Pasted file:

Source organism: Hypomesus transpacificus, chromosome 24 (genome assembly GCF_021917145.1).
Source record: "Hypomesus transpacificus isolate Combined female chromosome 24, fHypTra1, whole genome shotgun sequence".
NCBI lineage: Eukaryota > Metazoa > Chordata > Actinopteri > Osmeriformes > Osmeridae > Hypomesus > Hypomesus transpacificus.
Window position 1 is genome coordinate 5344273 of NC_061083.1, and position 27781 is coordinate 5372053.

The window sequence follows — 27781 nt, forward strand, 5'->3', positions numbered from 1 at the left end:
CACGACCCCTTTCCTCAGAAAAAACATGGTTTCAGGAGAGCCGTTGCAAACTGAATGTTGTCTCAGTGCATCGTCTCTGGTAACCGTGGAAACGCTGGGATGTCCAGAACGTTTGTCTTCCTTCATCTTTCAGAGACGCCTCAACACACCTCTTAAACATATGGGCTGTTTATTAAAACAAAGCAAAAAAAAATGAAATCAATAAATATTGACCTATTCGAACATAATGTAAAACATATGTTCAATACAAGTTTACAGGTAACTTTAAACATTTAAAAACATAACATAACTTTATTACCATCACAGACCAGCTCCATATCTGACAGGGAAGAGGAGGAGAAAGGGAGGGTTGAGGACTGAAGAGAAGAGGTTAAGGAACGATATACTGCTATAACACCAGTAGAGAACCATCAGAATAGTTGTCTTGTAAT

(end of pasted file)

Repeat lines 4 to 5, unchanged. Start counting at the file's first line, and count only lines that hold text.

Window position 1 is genome coordinate 5344273 of NC_061083.1, and position 27781 is coordinate 5372053.

The window sequence follows — 27781 nt, forward strand, 5'->3', positions numbered from 1 at the left end: